There are different kinds of lightning: within the clouds, between the clouds, from clouds to clear air, and from cloud to ground.
The lightning that concerns people the most is cloud to ground. These flashes start fires, splinter trees, knock out electrical power and can even kill people. It is estimated that cloud to ground lightning strikes represent only about 20 percent of all lightning strikes.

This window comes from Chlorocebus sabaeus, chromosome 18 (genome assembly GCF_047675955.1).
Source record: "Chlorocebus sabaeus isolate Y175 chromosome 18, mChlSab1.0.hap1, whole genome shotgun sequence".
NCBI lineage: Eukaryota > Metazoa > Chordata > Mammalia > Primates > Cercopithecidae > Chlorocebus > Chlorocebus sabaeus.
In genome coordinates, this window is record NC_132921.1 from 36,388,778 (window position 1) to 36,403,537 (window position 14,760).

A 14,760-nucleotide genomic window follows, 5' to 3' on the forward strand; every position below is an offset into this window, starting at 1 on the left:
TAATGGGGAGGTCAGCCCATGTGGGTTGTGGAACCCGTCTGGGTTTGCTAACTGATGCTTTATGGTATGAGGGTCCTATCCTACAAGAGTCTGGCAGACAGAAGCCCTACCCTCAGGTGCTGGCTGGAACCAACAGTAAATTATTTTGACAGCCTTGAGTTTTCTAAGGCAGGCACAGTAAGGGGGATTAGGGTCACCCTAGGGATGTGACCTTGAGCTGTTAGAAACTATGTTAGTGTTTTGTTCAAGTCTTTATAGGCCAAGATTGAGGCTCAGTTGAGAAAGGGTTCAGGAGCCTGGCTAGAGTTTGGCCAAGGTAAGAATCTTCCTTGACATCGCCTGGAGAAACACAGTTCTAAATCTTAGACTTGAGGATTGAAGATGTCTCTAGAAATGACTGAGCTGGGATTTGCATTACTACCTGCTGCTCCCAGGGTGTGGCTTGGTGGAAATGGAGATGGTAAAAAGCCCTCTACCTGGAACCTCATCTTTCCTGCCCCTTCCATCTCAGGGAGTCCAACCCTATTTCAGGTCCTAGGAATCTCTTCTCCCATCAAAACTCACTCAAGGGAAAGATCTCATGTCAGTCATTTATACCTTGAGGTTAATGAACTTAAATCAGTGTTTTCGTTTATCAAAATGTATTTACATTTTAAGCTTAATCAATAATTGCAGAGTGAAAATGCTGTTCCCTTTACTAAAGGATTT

Cloud to ground lightning occues when negatively charged electrons shoot downward in a forked pattern, known as a stepped leader. As the stepped leader nears the ground, it draws a positive charge, usually through something high such as a tree or building. As the leader and the streamer come together, a powerful electrical current begins flowing and contact begins the return stroke with an intense wave of positive charges traveling upward about 60,000 miles per second. This is the light that we see and the process can repeat several times along the same path in less than half a second, making lightning flicker.